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Contents



ISSN 1869-778X

Frankfurt School Verlag

 
Special Topic

 

Statistical Science and Philosophy of Science: Where Do (Should) They Meet in 2011 and Beyond?

 

Guest Editors: Deborah G. Mayo, Aris Spanos and Kent W. Staley

 
Statistical Science Meets Philosophy of Science: The Two-Way Street

 
At one level of analysis, statisticians and philosophers of science ask many of the same questions: What should be observed and what may justifiably be inferred from the resulting data? How well-tested or confirmed are hypotheses with data? How can statistical models and methods bridge the gaps between data and scientific claims of interest? These general questions are entwined with long standing philosophical debates, so it is no wonder that the statistics crosses over so often into philosophical territory.
The "meeting grounds" of statistical science and philosophy of science are or should be connected by a two-way street: while general philosophical questions about evidence and inference bear on statistical questions (about methods to use, and how to interpret them), statistical methods bear on philosophical problems about inference and knowledge. As interesting as this two-way street has been over many years, we seem to be in need of some entirely new traffic patterns! That is the basis for this forum. Contributions grew out of a conference (June 2010, London School of Economics, Center for the Philosophy of Natural and Social Science, CPNSS) and conversations initiated soon after.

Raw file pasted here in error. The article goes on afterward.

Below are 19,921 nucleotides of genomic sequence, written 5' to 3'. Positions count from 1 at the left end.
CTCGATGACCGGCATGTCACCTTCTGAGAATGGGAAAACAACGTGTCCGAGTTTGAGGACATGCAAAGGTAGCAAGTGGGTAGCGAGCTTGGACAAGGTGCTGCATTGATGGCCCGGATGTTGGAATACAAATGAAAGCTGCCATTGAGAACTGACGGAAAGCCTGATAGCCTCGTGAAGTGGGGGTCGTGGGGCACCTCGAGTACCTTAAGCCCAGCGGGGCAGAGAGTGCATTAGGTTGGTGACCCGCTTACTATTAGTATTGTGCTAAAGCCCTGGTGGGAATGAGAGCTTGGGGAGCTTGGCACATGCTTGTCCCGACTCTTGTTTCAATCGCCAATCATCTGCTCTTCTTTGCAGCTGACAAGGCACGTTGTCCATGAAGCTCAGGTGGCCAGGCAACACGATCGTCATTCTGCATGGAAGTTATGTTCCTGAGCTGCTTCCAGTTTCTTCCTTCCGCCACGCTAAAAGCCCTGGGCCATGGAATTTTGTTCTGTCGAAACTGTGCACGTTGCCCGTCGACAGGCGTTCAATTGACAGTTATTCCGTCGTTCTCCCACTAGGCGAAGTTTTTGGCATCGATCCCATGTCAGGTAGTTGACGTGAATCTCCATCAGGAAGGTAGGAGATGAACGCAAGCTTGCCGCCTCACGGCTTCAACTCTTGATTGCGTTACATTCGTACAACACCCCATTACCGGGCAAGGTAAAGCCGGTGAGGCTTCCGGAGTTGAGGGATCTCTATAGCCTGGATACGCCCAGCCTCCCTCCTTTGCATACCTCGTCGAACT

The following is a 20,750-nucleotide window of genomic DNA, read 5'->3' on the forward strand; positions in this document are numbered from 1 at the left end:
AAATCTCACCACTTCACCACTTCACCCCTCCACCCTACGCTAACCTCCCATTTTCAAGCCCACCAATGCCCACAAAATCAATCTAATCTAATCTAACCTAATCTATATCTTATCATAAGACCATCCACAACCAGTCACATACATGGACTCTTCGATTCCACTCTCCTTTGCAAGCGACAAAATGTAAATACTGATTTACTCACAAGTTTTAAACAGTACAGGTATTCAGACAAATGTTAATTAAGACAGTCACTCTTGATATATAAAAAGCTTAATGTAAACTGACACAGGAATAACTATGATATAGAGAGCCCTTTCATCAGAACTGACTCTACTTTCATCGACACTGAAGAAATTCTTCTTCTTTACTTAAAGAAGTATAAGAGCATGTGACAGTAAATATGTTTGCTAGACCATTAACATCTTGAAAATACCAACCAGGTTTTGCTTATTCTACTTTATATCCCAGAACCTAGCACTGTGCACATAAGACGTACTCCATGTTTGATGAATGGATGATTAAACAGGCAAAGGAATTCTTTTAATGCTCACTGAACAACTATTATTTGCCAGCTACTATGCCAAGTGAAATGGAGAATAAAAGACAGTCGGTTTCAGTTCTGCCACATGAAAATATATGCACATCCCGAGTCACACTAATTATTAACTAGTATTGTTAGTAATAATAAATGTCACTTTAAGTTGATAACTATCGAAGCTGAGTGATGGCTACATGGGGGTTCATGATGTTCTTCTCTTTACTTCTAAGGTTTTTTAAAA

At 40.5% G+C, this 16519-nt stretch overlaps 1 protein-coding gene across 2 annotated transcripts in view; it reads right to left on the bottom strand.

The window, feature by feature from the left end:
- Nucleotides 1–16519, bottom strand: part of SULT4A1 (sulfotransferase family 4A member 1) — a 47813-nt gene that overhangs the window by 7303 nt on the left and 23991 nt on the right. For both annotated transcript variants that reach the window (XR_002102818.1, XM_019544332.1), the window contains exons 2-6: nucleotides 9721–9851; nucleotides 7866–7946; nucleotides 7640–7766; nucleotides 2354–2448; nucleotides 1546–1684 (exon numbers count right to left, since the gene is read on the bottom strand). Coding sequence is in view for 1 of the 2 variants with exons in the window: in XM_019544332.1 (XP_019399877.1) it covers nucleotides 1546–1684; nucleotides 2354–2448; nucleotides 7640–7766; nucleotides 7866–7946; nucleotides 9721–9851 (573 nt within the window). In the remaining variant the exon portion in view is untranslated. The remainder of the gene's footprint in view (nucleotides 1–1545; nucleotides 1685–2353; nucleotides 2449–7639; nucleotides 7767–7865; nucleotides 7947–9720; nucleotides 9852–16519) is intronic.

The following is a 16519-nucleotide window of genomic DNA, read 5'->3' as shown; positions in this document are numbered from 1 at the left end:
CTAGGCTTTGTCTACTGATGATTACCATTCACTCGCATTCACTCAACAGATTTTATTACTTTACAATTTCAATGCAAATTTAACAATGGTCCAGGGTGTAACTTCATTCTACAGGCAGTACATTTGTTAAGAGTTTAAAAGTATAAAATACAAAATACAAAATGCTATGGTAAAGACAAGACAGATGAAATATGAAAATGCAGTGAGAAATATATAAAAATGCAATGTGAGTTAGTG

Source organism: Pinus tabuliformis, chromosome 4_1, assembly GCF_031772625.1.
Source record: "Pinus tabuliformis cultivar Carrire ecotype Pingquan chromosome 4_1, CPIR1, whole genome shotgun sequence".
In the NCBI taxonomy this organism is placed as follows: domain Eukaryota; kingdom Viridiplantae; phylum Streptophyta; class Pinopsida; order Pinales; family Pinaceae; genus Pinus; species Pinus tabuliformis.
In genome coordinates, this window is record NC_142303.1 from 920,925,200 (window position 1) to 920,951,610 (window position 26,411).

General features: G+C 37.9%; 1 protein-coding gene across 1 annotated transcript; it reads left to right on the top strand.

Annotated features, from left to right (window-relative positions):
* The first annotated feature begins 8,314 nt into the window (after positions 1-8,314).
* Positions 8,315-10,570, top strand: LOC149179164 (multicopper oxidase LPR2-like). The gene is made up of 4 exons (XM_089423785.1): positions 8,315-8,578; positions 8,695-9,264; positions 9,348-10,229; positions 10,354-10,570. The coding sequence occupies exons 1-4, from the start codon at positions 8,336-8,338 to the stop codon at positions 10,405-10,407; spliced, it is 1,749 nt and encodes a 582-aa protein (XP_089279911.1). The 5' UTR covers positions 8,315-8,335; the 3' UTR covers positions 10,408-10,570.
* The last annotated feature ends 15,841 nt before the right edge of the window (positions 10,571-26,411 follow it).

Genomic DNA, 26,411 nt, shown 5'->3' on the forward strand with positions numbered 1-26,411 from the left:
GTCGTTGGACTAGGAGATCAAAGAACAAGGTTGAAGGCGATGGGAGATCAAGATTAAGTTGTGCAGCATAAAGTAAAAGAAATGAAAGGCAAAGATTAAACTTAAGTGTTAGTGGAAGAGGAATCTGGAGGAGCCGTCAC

Contributions

 
Oct 18 2011
Conversation
David Cox and Deborah G. Mayo
Statistical Scientist Meets a Philosopher of Science: A Conversation
RMM Vol. 2, 2011, 103–114, Special Topic
 
Full Text Contact Information  
 
   
Oct 07 2011
Introduction
Deborah G. Mayo
Statistical Science and Philosophy of Science: Where Do/Should They Meet in 2011 (and Beyond)?
RMM Vol. 2, 2011, 79–102, Special Topic
 
Outline Full Text Contact Information  
 
     
 
Sep 26 2011
peer reviewed
Stephen Senn
You May Believe You Are a Bayesian But You Are Probably Wrong
RMM Vol. 2, 2011, 48–66, Special Topic
 
Abstract Full Text Contact Information Discussion
 
     
 
Sep 28 2011
peer reviewed
Andrew Gelman
Induction and Deduction in Bayesian Data Analysis
RMM Vol. 2, 2011, 67–78, Special Topic
 
Abstract Full Text Contact Information  
 
     
 
Jan 12 2012
peer reviewed
Jan Sprenger
The Renegade Subjectivist: Jose Bernardo's Objective Bayesianism
RMM Vol. 3, 2012, 1–13, Special Topic
 
Abstract Full Text Contact Information  
 
     
 
Oct 31 2011
peer reviewed
Aris Spanos
Foundational Issues in Statistical Modeling: Statistical Model Specification and Validation
RMM Vol. 2, 2011, 146–178, Special Topic
 
Abstract Full Text Contact Information  
 
     
 
Oct 26 2011
peer reviewed
David F. Hendry
Empirical Economic Model Discovery and Theory Evaluation
RMM Vol. 2, 2011, 115–145, Special Topic
 
Abstract Full Text Contact Information  
 
     
 
Nov 14 2011
peer reviewed
Larry Wasserman
Low Assumptions, High Dimensions
RMM Vol. 2, 2011, 201–209, Special Topic
 
Abstract Full Text Contact Information  
 
     
 
Sep 26 2012
Article
Deborah G. Mayo
Statistical Science and Philosophy of Science Part 2: Shallow versus Deep Explorations
RMM Vol. 3, 2012, 71–107, Special Topic
 
Abstract Full Text Contact Information  
 
     
     
 
Discussion

 
 
Feb 23 2012
Comment
Deborah G. Mayo
How Can We Cultivate Senn's Ability, Comment on Stephen Senn, "You May Believe You are a Bayesian But You're Probably Wrong"
RMM Vol. 3, 2012, 14–18, Special Topic
 
Full Text Contact Information Discussion
 
     
 
Mar 12 2012
Comment
Stephen Senn
Names and Games, A Reply to Deborah G. Mayo
RMM Vol. 3, 2012, 19–21, Special Topic
 
Full Text Contact Information Discussion